Inclusive organising

Inclusive organisations are not only more diverse but also stronger in terms of membership and legitimacy. This blog post, aimed at an international audience, introduces the norm-critical approach as a powerful tool for building inclusive and vital organisations.

There are many good reasons to work towards more inclusive civil society organisations. To begin with, it is obvious that an organisation that doesn’t discriminate against minorities or certain genders can attract many more members. Nobody wants to get involved in an organisation were they don’t feel welcome. Many organisations even build up structures that make it more or less impossible for certain people to participate.

For organisations with a closed recruitment base, for instance trade unions, student unions or patients organisations, having a diverse membership is vital. Within the framework of representative democracy, these organisations are claiming to represent not only their members but the entire recruitment base. So if the organisation is less diverse then the group it claims to represent, this is a serious harm to its legitimacy.

The issue might appear to be less urgent for organisations with an open recruitment base like sports or hobby organisations. On the other hand, these organisations have the potential to be a meeting place for people from different backgrounds, thus contributing to a vivid democracy regardless of their formal objectives. In that sense, diverse associations can make an impact far beyond the organisation itself.

The first step towards a more inclusive civil society organisation is to see membership and commitment as strategic issues that will have to inform all operations of the organisation. Without a well-reasoned strategy, the members will most likely recruit new members that are similar to themselves. In the long run, this will lead to a homogeneous organisation and the more homogeneous the organisation is, the more difficult it will be to reach out to other groups. A viscous circle. One powerful tool that will help you break this pattern and to create a strategy is The Membership Model.

For the next step, let me introduce what has become known as a norm-critical (not to be confused with non-critical!) approach in Sweden. That means to challenge what is regarded as “normal” in society. Societal norms are indivisible until someone breaks them. Then the blame is often put on the person breaking the norm, rather than challenging the norm itself.

At this point, one might argue that many norms are vital for society to work, like for instance not to kill, not to steal or even unwritten rules about how to behave on public transport. And sure, societal norms not are not negative per se. But again, just to make these norms visible is beneficial as it helps people to navigate them. That is certainly the case for an organisation’s internal set of norms which can be rather different for new members to grasp.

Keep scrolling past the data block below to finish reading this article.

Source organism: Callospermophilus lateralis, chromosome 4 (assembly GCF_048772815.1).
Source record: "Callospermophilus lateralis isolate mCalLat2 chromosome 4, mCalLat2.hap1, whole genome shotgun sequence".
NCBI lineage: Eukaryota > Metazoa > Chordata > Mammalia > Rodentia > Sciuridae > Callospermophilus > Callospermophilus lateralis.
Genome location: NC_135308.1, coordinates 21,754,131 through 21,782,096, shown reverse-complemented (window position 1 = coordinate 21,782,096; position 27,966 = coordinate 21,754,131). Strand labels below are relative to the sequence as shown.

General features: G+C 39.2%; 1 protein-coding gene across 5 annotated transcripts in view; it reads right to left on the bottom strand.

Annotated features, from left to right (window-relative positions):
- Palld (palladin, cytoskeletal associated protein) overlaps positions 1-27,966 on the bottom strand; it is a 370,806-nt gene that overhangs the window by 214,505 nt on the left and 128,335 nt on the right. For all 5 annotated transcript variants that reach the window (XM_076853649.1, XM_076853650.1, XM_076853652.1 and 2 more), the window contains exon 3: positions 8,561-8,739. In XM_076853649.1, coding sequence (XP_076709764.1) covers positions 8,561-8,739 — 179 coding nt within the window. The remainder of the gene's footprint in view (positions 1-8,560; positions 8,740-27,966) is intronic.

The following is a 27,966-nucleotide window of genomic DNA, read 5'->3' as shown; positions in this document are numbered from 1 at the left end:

Let’s take a closer look on two norms and how they can affect your organisation. There are many more, but those two might serve as examples here. One example of a negative norm norm is the hetero norm: people are assumed to be straight unless they say otherwise. Another one is the functionality norm, assuming that people generally don’t have any disabilities. These norms can cause organisations to exclude unconsciously. The hetero norm might cause an organisation to only displays pictures of straight couples and nuclear families on leaflets, the web page etc. Being unaware of the functionality norm might lead to meetings being hold in inaccessable locations or that all available food is uneatable for people with allergies.

There are many more norms, based on for instance ethnicity, gender, age or class. Organisations and movements can even have their own internal sets of norms that can vary widely from the surrounding society. These internal norms can be as excluding as the general societal norms.

Having a hetero-normative mindset is not identical to being a homophobe. The functionality norm is not identical to ableism. Yet, the results are pretty much the same. Unintended discrimination is still discrimination. Norms build exclusive structures. Being regarded as “normal” is a privilege on the expense of those who are not conforming to the norm. Being regarded as a norm-breaker/abnormal is closely connected to be subjected to othering, a form of marginalisation.

A traditional approach to deal with discrimination is the concept of tolerance – to tolerate people who can’t conform to a norm. However, tolerance is highly problematic as it only addresses those who benefit from the norm system and appeals to them not to discriminate, based on kindness. Tolerance does not question the unjust power structures who label certain people as normal and others as abnormal. To meet people who are regarded as abnormal with tolerance is to exercise power as this tolerance could be withdrawn at any point.

Furthermore, campaigns aiming to increase tolerance are to their nature only targeting those who are privileged enough to be regarded as normal. So they are actually reinforcing the notion that only “normal” people have agency.

The norm-critical approach is all about raising awareness, making norms visible and questioning those norms who subject people to othering and limit the development of their personality. As these norms are deeply rooted, there is no quick fix. However, there are plenty of methods help you get started!

So what are you waiting for?

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Niklas Hill

Niklas Hill är doktorand i pedagogik med fokus på lärande i ideella organisationer. Han är även grundare till bokförlaget Trinambai. Niklas har startat Förening för alla med målet att inspirera fler till ett engagemang i civilsamhället.

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